A few days ago The Pope of the Catholic church and The Pope of Teach For America, Wendy Kopp, both stepped down.
I was not always thrilled with the direction that Wendy Kopp was steering the organization in, and I publicly aired my grievances in my open letter to her. I was pleased with her lengthy response. Though she evaded my most important questions, she did admit that TFA needs to do a better job with highlighting alumni who have different views than the typical “shut ‘em down, fire ‘em, charter ‘em” approach of the most high profile alumni.
Taking over for Wendy are two co-CEOs, Matt Kramer and Elisa Villanueva-Beard. I haven’t met either of them before. From what I’ve read, Matt’s expertise is in management, though he has not been a teacher, while Villanueva-Beard was a 1998 corps member.
When I heard about this transition, I was hoping that maybe this was part of Teach For America changing direction and freeing themselves from the entrenchment they have with the corporate reform movement. Wendy was on so many boards with people like Joel Klein, and her obvious connection to KIPP charter schools, it might have been hard for TFA to be very neutral.
But with Wendy’s letter to me and also some balanced material on the Pass The Chalk blog (no comments allowed still!), I was kind of hoping that the balance was shifting somewhat and the selection of these two new co-CEOs was a part of this. I also read that they were beginning their terms with a nationwide ‘listening tour.’ Now going on a listening tour doesn’t mean anything if you just go and listen and then ignore every complaint you heard. Even Arne Duncan goes on listening tours like that. Whether they really want to listen, well, I don’t know them, as I said, and I certainly don’t know what the long term plan is for TFA as far as how neutral they want (or can afford) to be.
One thing I can say for sure is that neither one of them reached out to me, personally. I’m sure that when they invite all alumni to the New York City listening tour stop, I’ll be included on their mass email, but I can’t see myself showing up like that without some kind of personalized invitation from someone high up in the organization. I’ve spent nearly 20 years doing what I could to help improve the organization. I’ve been on NPR describing my concerns. I’d think that would earn, at least, some kind of semi-private meeting with them, then I don’t know what would.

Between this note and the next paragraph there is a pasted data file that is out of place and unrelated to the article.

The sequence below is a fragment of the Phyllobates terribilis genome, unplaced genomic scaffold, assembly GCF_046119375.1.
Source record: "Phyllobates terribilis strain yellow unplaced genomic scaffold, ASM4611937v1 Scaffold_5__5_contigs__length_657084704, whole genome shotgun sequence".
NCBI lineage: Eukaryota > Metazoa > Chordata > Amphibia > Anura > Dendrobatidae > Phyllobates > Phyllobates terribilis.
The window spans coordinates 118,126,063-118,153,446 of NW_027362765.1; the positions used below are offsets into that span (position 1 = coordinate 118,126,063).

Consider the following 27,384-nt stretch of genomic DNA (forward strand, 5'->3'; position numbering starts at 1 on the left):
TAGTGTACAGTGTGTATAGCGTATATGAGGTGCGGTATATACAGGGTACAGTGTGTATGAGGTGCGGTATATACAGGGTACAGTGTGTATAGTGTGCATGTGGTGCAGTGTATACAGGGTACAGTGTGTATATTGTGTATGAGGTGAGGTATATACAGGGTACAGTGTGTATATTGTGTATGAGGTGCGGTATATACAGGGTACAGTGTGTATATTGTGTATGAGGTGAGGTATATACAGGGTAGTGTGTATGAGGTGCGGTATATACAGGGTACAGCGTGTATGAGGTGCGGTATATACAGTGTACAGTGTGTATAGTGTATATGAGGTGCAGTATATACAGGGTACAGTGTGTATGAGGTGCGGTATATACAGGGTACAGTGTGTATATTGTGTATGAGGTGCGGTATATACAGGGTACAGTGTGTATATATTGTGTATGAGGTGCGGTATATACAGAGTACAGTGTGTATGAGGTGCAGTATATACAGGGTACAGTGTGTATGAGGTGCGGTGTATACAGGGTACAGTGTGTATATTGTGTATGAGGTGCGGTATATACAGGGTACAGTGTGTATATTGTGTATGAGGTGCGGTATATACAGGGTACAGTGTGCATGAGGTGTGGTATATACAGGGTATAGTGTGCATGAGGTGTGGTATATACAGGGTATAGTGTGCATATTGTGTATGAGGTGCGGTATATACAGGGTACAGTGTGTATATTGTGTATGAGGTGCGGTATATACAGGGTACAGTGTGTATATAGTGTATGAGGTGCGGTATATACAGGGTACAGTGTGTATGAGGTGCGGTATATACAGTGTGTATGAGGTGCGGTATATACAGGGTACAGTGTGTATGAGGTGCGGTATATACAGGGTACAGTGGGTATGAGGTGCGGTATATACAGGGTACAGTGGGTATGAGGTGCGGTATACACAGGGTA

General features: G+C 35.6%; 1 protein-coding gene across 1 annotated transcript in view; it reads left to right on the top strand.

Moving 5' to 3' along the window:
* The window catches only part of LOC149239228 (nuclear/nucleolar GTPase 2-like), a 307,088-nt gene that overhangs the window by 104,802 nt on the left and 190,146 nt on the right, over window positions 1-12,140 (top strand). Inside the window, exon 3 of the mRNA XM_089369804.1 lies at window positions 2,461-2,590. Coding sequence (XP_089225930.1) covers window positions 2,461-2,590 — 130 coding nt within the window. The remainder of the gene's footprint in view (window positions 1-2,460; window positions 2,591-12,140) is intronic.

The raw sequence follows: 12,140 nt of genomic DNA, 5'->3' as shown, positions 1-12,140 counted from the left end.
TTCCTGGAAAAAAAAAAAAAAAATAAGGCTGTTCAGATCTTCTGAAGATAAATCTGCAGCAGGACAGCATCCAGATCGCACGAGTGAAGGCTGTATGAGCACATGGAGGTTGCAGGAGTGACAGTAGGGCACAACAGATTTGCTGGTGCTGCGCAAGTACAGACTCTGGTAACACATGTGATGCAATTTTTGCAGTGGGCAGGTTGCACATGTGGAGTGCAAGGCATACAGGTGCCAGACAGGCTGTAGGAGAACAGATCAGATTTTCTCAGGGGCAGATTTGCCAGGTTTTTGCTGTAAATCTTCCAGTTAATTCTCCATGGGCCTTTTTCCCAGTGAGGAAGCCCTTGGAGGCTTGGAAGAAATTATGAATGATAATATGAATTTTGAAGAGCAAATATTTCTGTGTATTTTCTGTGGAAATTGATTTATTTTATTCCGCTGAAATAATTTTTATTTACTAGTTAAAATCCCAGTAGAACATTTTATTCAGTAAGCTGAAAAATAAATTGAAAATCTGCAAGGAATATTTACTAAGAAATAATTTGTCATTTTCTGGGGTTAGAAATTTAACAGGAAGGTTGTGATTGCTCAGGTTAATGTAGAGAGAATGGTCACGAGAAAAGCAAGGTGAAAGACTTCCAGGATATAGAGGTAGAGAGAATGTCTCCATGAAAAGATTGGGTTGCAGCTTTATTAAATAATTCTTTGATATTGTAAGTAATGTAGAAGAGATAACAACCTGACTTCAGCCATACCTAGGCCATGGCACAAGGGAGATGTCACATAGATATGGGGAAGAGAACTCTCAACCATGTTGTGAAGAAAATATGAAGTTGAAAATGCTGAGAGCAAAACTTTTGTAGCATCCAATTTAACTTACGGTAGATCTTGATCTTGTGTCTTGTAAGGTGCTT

Matt Kramer, I know, is part of a family that is very influential promoting corporate reform in Minnesota. His brother, Eli, is the head of the Hiawatha Charter Schools, which I learned a bit about when I debated a principal on Minnesota’s NPR last summer. The great EduShyster wrote an illuminating post about the Kramer family. This does not mean, though, that Matt is necessarily pro-charter or pro-corporate reform. I certainly don’t agree with everything that everyone in my family believes. Matt follows about 100 people on Twitter of which most are your usual corporate reform accounts like DFER, John White, Michelle Rhee, SFER, etc.. As far as people opposed to this style of reform, I notice Dr. Camika Royal and Randi Weingarten, but not much more. Still, Matt did tweet this after Wendy responded to my open letter:
The other co-CEO, Elisa Villanueva-Beard, is listed as a ‘reformer’ on the Excellence In Education website, which is never a good sign. When I checked out who she follows on Twitter, I was pleased to see that she followed Diane Ravitch. Most of the people she follows, though, were ‘reformers.’ I noticed. One pleasant surprise I had was that I was one of the people she followed. Not only that, but look at who I am between on her following list:
This made me feel pretty important.
I don’t know Villanueva-Beard, but I have crossed paths with her husband Jeremy Beard over the years. At the TFA 20th anniversary he gave quite an inspirational speech. It was so powerful that I actually found him later that day and said that it was great and that I hope his family gets a chance to see a replay of it.